Every company wants to spark a creative spirit. How many can keep it alive?
Fossil Inc., best known for making watches, may be the most creative shop in North Texas. From a one-man startup in the 1980s, it’s thriving in three cutthroat businesses: fashion design, manufacturing, and retailing.
The global enterprise rests on a singular devotion to the Fossil brand. With its modern vintage design, Fossil has carved out a look that sells a lifestyle, not just a product.
Its creative team designs the sunglasses, watches, handbags, belts, jewelry, and more that generated $1.55 billion in sales last year. It also produces every element of the Fossil presentation, from hand-drawn posters to photo shoots to its store interiors.
The company has 150 designers, primarily based at corporate headquarters in Richardson. They’re grouped into teams around each specialty, including a large graphics department, in-house architects, and a photo studio and staff that are bigger than most newspapers’.
In an era when outsourcing is a default business strategy, Fossil recruits its own talent, nurtures it, invests in it. The benefits? More than 20 years of consecutive profits in an industry beset by roller-coaster cycles and spectacular failures. Last year, much of the fashion world took a header, and yet Fossil grabbed market share and earned a record $139 million. When most department-store partners cowered from the recession, Fossil stocked up its own outlets and bet correctly that holiday shoppers would clamor for its must-buys.
At Fossil, modern vintage usually means simple, clean designs that are rich in detail. The inspiration comes from mid-20th century designers like Frank Lloyd Wright and Charles and Ray Eames. As with those icons, Fossil’s creative side is considered the company’s defining asset—a cash generator, not a cost.
“It makes us a lot of money,” says Tim Hale, senior vice president for design management and marketing.
Hale joined Fossil in 1987, and his path still influences how the company develops talent and maintains interest. A graphics major in college, Hale set up the in-house design team that created the early vintage posters and tin packages that helped establish Fossil’s image.
Hale was quickly designing watch faces and picking color trends for packaging. He added in-store displays. He helped with furniture cases, store fixtures, and counter-tops.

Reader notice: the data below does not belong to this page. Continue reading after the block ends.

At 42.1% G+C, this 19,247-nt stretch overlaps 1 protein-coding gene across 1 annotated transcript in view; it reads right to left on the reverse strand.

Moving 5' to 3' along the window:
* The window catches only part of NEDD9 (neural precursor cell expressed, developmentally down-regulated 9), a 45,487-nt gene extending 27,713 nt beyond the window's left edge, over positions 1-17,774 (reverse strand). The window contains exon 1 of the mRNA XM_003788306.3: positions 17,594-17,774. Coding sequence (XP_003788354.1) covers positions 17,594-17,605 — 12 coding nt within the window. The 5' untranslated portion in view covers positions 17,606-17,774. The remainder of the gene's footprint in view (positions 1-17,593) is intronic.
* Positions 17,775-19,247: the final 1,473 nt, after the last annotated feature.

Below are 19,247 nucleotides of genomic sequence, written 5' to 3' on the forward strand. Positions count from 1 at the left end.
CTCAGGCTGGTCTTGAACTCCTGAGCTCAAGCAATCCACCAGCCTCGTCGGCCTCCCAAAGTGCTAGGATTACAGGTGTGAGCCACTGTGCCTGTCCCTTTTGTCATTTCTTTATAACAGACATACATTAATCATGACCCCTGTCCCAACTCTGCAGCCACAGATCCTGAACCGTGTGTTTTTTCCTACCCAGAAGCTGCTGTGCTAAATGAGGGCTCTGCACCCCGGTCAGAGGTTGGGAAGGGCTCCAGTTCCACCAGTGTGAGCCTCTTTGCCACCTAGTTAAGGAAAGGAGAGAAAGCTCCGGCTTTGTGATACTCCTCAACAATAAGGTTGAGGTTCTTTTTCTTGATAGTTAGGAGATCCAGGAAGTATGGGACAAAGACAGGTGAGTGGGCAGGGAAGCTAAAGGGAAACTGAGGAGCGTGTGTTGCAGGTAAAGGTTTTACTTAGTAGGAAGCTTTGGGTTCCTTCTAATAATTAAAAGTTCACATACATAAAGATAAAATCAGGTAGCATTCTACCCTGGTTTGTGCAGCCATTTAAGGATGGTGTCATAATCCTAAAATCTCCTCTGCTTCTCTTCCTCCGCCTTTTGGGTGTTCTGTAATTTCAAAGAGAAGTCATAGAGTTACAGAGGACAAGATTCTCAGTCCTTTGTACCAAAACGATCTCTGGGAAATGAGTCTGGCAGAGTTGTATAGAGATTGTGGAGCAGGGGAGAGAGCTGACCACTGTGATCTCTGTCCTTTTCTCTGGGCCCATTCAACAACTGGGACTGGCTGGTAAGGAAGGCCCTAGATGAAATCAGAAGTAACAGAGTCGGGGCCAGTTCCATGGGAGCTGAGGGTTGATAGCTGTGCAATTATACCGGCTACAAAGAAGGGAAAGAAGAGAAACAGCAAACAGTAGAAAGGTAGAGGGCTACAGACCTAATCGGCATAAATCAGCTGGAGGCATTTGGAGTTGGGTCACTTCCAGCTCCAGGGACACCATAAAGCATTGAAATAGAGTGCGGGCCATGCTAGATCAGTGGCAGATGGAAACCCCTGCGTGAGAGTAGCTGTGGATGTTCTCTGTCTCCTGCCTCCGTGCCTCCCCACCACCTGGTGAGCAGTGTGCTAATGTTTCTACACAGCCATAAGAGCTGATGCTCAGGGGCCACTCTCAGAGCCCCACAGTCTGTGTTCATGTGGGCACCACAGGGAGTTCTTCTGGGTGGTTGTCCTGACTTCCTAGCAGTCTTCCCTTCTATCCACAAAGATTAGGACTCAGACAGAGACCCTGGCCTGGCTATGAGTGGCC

As a designer, the variety was exciting. For the company, having one person in so many areas helped deliver a cohesive message and encouraged cross-pollination. Today, Hale says that Fossil “mindfully” looks to move designers around. “Designers are constantly looking for the next thing,” Hale says. “It’s almost a creative trait to have a lot of balls in the air.”
A decade ago, designers in Germany pushed to add an affordable jewelry line, saying it fit Fossil’s profile and could be made in existing factories. Jewelry brought in $9 million the first year and now tops $150 million annually.
Fossil emphasizes collaboration and personal chemistry because, as it gets larger, teamwork doesn’t happen as naturally. It screens for people who are upbeat about working together, and sometimes hires talented designers and figures out how to use them later.
For more than a decade, Fossil’s paid internship program has attracted students and recent graduates from regional universities. Hale says that keeps a “pipeline of young ideas” flowing and often leads to full-time hires. Fossil occasionally recruits outsiders, especially if it immediately needs a veteran expert, such as a catalog stylist or web developer. The Dallas area is attractive, because creatives appreciate the low cost of living along with the museums, sports teams, and regional food.
“I like that Texas has a personality,” says Jennifer Pritchard, who came from California in 2006 to become president of Fossil’s retail stores.
Fossil’s wholesale business reaches more than 100 countries and accounted for three-quarters of sales last year. Fossil brands, plus licensed products from Michael Kors, DKNY, and others, are sold in specialty stores and giant retailers like JCPenney, Target, and Nordstrom.
The wholesale business declined 8 percent last year, while Fossil’s direct-to-consumer channel grew almost 22 percent. Fossil opened 30 stores, for a total of 354 globally in 2009. It mailed 10 million catalogs, almost 3 million more than the year before, and posted strong online results. Fossil’s same-store sales, key to any retailer’s health, surged 12 percent in the all-important fourth quarter.
While many department stores hesitated to buy for the holidays, Fossil pushed fresh designs to its outlets and got an enthusiastic response. That gave it confidence to load up inventory for the high season, and it paid off.
This feedback loop encourages Fossil to experiment all the more, knowing it can adjust quickly. When it’s wrong (as with boxer shorts, handkerchiefs, and early purses), the company cuts its losses quietly. When it’s right, it funnels hot items into Fossil stores, and mass merchants play catch up.
“Failing is good,” Pritchard says. “If you never fail, you’ll never be wildly innovative.”
Designers tend to get bored and move to ad agencies or design studios or start their own firms. Hale, more coach than designer these days, tries to engage them with new assignments and different collaborators. He says turnover has slowed, and many Fossil designers have more than five years of tenure. When they create a great logo or jeans or watch face, the joy comes back again, strong as ever.
“At the end of the day, it’s all about the work,” Hale says.
If only more companies realized that.